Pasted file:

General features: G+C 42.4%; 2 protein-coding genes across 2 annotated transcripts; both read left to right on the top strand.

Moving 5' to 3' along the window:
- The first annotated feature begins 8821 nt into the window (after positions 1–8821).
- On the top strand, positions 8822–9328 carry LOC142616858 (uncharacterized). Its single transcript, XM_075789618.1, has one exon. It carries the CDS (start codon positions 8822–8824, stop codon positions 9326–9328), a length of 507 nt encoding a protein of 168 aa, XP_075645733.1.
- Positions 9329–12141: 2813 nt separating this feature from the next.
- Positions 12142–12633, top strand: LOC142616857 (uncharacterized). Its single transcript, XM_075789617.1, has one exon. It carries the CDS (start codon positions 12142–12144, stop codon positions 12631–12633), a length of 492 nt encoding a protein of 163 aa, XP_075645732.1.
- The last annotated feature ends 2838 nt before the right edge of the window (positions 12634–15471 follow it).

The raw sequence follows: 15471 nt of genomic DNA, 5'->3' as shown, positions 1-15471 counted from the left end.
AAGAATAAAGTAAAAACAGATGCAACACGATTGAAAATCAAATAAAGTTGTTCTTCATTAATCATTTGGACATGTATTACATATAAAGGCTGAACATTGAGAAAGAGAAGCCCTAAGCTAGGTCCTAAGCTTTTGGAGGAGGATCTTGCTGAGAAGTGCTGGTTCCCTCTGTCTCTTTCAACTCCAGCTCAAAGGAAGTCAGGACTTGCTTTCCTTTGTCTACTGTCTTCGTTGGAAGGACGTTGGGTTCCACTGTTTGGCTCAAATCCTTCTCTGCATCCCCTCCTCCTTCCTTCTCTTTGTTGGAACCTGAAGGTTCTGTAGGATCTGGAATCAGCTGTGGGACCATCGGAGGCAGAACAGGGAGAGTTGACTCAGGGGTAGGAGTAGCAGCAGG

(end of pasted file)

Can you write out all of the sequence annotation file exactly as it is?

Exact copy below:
General features: G+C 42.4%; 2 protein-coding genes across 2 annotated transcripts; both read left to right on the top strand.

Moving 5' to 3' along the window:
- The first annotated feature begins 8821 nt into the window (after positions 1–8821).
- On the top strand, positions 8822–9328 carry LOC142616858 (uncharacterized). Its single transcript, XM_075789618.1, has one exon. It carries the CDS (start codon positions 8822–8824, stop codon positions 9326–9328), a length of 507 nt encoding a protein of 168 aa, XP_075645733.1.
- Positions 9329–12141: 2813 nt separating this feature from the next.
- Positions 12142–12633, top strand: LOC142616857 (uncharacterized). Its single transcript, XM_075789617.1, has one exon. It carries the CDS (start codon positions 12142–12144, stop codon positions 12631–12633), a length of 492 nt encoding a protein of 163 aa, XP_075645732.1.
- The last annotated feature ends 2838 nt before the right edge of the window (positions 12634–15471 follow it).

The raw sequence follows: 15471 nt of genomic DNA, 5'->3' as shown, positions 1-15471 counted from the left end.
AAGAATAAAGTAAAAACAGATGCAACACGATTGAAAATCAAATAAAGTTGTTCTTCATTAATCATTTGGACATGTATTACATATAAAGGCTGAACATTGAGAAAGAGAAGCCCTAAGCTAGGTCCTAAGCTTTTGGAGGAGGATCTTGCTGAGAAGTGCTGGTTCCCTCTGTCTCTTTCAACTCCAGCTCAAAGGAAGTCAGGACTTGCTTTCCTTTGTCTACTGTCTTCGTTGGAAGGACGTTGGGTTCCACTGTTTGGCTCAAATCCTTCTCTGCATCCCCTCCTCCTTCCTTCTCTTTGTTGGAACCTGAAGGTTCTGTAGGATCTGGAATCAGCTGTGGGACCATCGGAGGCAGAACAGGGAGAGTTGACTCAGGGGTAGGAGTAGCAGCAGG